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LOU DOBBS TONIGHT

Fake I.D. Bust; Identity Crisis; Criminal Illegal Aliens; Turning a School Around

Aired May 10, 2005 - 18:00   ET

THIS IS A RUSH TRANSCRIPT. THIS COPY MAY NOT BE IN ITS FINAL FORM AND MAY BE UPDATED.


LOU DOBBS, CNN ANCHOR: Tonight, a gaping hole in our national security. Federal agents have seized 1,300 fake badges for 35 different law enforcement agencies, everything from the FBI to the New York City Police Department.
(BEGIN VIDEOTAPE)

ANNOUNCER: Also ahead on LOU DOBBS TONIGHT, new developments in the schoolgirl murders in Illinois.

The federal government's billion-dollar giveaway, help at least for hospitals paying for the high cost of illegal immigration.

And America's bright future. A remarkable turn around for a middle school once on the brink of failure. The school's principal is our guest tonight.

This is LOU DOBBS, for news, debate and opinion, tonight.

(END VIDEOTAPE)

DOBBS: Good evening.

Tonight, an astonishing discovery that reveals how terrorists can easily obtain fake badges for law enforcement agencies. Federal agents have charged a Russian living in New York City with possessing and selling more than 1,300 counterfeit badges. One agent declared that 90 percent of those badges could pass as authentic.

Deborah Feyerick has our report.

(BEGIN VIDEOTAPE)

DEBORAH FEYERICK, CNN CORRESPONDENT (voice-over): For federal agents this is one of their biggest fears, the possibility terrorists may buy phony badges intending to pose as real agents.

MARTIN FICKE, FBI SPECIAL AGENT IN CHARGE: It could be devastating for someone to use this to potentially get access to various areas that they would have clearly no reason to be in.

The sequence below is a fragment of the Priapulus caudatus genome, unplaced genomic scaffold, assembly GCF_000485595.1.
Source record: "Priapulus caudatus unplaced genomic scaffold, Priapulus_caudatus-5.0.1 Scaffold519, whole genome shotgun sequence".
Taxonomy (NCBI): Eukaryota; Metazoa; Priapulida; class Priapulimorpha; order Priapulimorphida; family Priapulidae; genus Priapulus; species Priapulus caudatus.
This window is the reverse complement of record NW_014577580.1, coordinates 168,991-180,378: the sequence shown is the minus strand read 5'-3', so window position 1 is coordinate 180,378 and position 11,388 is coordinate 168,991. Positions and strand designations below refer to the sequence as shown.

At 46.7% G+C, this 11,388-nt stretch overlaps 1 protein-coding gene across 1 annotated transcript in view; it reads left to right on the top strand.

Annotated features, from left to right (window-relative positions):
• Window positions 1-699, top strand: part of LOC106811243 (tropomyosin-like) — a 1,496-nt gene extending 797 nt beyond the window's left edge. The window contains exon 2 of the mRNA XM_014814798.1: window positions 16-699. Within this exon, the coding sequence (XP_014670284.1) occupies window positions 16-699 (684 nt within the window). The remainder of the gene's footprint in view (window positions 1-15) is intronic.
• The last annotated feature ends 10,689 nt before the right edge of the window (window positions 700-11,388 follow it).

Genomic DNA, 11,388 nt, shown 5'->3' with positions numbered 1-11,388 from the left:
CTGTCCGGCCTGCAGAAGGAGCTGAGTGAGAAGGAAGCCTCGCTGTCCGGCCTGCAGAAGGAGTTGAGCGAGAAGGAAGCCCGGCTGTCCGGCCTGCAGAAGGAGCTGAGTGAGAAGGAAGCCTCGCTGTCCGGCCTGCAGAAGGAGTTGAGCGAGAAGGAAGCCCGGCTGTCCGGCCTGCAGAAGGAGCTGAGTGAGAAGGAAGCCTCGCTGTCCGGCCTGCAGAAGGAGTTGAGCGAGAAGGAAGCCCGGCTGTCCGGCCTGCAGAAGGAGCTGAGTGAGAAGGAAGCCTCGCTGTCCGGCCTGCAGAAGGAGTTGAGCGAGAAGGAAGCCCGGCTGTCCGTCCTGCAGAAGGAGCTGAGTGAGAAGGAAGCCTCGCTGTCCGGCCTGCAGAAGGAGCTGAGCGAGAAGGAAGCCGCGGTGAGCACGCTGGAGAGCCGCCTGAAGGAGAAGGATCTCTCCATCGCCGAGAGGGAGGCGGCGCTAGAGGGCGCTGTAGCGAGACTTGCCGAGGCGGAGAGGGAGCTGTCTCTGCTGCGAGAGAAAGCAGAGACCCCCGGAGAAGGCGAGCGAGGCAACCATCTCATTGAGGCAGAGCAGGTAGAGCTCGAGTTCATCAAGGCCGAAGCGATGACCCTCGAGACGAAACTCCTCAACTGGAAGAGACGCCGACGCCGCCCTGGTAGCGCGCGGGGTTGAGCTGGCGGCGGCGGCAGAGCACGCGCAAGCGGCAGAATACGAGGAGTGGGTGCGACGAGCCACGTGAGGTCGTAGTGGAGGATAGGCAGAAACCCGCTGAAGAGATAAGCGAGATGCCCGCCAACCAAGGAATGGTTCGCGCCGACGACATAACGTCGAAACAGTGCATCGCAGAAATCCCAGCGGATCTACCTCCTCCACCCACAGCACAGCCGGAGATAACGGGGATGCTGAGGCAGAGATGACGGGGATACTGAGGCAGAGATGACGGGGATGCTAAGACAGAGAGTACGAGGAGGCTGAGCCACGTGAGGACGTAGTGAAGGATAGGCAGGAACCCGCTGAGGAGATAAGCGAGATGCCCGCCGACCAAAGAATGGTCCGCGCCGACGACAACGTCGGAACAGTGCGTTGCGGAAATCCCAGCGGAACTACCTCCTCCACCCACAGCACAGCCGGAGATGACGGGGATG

FEYERICK: Special Agent Martin Ficke heads up U.S. Immigration and Customs Enforcement in New York City. He says the counterfeits seized in a Bronx apartment are as good as they come. He even showed us how his own badge, the one on the left, compares.

FICKE: For someone who is not a law enforcement official to see something like this, it's very, very good.

FEYERICK: Agents found more than 1,300 phony badges representing 35 different federal agencies. They include FBI, Air Marshals, Drug Enforcement, Secret Service, Customs, and U.S. Marshals.

JOHN MCCALLUM, U.S. MARSHAL: I was stunned, to be honest with you, when seeing the variety and the amount of -- well, federal identification, which is unusual.

FEYERICK: At least one box of badges was shipped from Taiwan through San Francisco. A Customs agent discovered it and alerted New York agents.

U.S. Marshals arrested Sergio Khorosh, a native Russian living in the U.S. as a permanent resident. Police officials say he's been arrested more than a dozen times in the last 15 years, mostly on weapons charges.

His lawyer calls the badges "collectibles." They sell for about 50 bucks. Also confiscated, several semiautomatic weapons, police radios, NYPD jackets, and packets of marijuana and cocaine. Agents are now scrambling to track down anyone who may have bought the fake badges.

JOSEPH GUCCIONE, U.S. MARSHAL: We don't want people going around impersonating federal officers, especially in today's day of -- with a terrorist threat.

(END VIDEOTAPE)

FEYERICK: In the criminal complaint against Khorosh, agents say he placed an ad on a Web site looking to buy real police and law enforcement badges. No answer yet as to why -- Lou.

DOBBS: Deborah, that is an alarming report if ever there was one. And the fact is -- is there an estimate as to how many badges have been actually produced and shipped?

FEYERICK: No. And it seem as if this guy was in business for a -- for a good many years. He's been in the country for 15 years.

DOBBS: And obviously, because it's so early, no clear understanding as yet as to where any of those badges could have ended up?

FEYERICK: No, but you could have bought one on the Web site.

DOBBS: Deborah, thank you very much. Appreciate it. Deborah Feyerick.